GWADAR, Pakistan – As we landed in Gwadar's tiny airport, the rules of business for journalists immediately became clear.
Soon after leaving the airport on a pleasant December day, we were followed by a car full of plain-clothed intelligence agents to the dusty coastal town's only five-star hotel.
Police commandos wearing black sunglasses stood guard along the few kilometres of road from the airport to the hotel. One could see a police officer standing on the roadside every 15 meters. Islamabad seems to be on high alert to secure Gwadar.
This dusty provincial backwater in Pakistan's southwestern Balochistan Province is slotted to serve as the lynchpin of nearly $50 billion in Chinese investments, which will connect that country's western Xinjiang region to the Middle East through Pakistan.
Given the massive economic and political stakes, Islamabad seems determined to secure the town for the influx of hundreds of thousands of workers into the region now locked in a decade-old violent conflict between security forces and Baluch separatist rebels.
Soon after reaching the hotel, one of the intelligence agents following us told me, and the western journalist I was accompanying, to not leave without the security that local authorities would provide. We waited for the promised security detail the next day but only received a phone call from a senior civilian official who wanted to know whether we had received a "no objection certificate" from the authorities in Islamabad.
The next morning, senior police officials paid us a visit, and after three hours of negotiations told us to stay in the hotel and invite in the people we wanted to interview.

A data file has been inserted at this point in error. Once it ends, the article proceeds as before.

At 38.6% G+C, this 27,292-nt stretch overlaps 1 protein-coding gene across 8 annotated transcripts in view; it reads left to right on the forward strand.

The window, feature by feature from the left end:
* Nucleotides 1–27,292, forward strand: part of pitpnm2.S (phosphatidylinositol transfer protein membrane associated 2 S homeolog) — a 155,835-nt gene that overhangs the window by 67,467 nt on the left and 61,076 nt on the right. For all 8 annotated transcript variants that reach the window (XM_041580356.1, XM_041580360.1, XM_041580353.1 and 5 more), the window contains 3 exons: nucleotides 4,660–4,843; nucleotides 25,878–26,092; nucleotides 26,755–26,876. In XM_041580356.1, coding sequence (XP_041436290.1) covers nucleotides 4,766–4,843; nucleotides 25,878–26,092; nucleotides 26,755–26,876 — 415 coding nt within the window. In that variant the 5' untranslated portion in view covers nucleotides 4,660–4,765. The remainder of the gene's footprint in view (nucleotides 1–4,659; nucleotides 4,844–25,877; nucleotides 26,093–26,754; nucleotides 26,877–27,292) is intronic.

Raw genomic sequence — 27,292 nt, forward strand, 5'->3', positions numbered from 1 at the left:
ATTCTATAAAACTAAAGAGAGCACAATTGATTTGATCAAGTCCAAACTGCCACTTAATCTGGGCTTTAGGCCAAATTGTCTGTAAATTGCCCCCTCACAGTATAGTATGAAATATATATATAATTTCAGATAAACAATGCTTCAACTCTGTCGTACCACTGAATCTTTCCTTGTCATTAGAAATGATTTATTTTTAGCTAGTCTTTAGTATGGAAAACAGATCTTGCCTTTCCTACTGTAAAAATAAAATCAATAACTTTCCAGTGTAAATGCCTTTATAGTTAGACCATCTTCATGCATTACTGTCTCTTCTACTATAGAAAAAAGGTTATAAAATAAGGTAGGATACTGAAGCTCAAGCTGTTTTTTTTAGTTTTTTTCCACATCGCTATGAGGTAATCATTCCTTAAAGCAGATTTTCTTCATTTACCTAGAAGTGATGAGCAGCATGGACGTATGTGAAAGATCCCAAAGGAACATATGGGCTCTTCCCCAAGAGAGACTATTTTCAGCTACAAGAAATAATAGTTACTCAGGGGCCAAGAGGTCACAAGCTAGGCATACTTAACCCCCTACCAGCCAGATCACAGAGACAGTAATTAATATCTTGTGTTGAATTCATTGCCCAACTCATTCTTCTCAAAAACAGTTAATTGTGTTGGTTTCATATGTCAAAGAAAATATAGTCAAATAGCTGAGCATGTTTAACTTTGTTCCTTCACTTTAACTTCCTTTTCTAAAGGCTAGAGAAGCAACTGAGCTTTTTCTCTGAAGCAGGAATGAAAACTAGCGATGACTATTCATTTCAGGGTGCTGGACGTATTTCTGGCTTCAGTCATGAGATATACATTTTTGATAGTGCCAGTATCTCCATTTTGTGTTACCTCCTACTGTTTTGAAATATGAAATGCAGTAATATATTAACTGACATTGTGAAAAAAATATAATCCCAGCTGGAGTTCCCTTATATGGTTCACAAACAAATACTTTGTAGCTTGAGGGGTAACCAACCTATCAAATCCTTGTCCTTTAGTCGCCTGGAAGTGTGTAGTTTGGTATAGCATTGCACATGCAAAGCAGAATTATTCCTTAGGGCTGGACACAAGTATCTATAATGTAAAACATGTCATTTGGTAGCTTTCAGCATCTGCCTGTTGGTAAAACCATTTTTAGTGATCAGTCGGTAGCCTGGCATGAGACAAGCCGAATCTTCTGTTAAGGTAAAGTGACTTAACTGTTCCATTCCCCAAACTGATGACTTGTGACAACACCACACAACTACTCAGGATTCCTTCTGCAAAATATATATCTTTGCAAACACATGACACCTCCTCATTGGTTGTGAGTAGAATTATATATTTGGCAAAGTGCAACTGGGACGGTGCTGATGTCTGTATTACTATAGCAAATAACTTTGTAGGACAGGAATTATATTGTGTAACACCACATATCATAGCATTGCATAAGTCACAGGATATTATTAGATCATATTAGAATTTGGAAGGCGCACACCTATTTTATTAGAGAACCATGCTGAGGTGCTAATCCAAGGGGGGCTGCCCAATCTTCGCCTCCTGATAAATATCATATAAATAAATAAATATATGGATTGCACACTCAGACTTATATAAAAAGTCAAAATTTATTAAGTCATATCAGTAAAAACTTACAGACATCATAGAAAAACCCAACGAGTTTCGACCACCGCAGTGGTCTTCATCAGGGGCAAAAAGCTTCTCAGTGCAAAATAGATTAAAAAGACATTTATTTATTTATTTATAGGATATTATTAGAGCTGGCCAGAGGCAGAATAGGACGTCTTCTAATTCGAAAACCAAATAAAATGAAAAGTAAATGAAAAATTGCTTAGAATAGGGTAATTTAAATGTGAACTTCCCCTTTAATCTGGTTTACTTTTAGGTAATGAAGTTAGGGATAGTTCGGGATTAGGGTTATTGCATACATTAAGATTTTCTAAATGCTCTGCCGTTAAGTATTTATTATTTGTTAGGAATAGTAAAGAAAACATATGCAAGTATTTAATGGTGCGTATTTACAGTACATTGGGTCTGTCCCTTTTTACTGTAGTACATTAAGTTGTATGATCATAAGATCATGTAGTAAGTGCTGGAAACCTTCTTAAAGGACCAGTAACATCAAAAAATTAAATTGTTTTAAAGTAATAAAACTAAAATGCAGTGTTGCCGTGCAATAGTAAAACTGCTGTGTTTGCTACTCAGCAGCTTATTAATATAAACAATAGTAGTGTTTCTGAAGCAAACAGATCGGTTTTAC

Although we were told we were being confined to the hotel for our safety, a local journalist said authorities do not want reporters to snoop around in an area where local ire is rising because of how the Chinese investments are affecting local lives.
One of the chief complaints of local residents is over how they regularly face humiliation and harassment in the name of security. A part of Gwadar's impoverished fishing community has already been ordered to give up their land near the harbor and move to a new settlement, which has wreaked havoc on their livelihoods.
Multiple law enforcement agencies keep adding new security measures for Gwadar's estimated 100,000 residents.
To keep the increasing number of visiting Chinese "Very Important Persons" safe, local are often expect to follow security measures that are akin to a curfew. They are ordered stay away from routes VIPs are likely to frequent. Fishermen going to the sea are advised to arrive early and avoid bringing plastic bags, which carry their nets. Stringent searches turn their daily lives into regimented routines.
Saleh Muhammad, who requested his name be changed amid worries over reprisals from officials, says they feel the security forces are micromanaging their lives.
"We are advised every day where to fish and for how long," he said. "On our way to the sea, we are humiliated [at checkpoints] on the roads, while once at sea we are harassed by the Navy."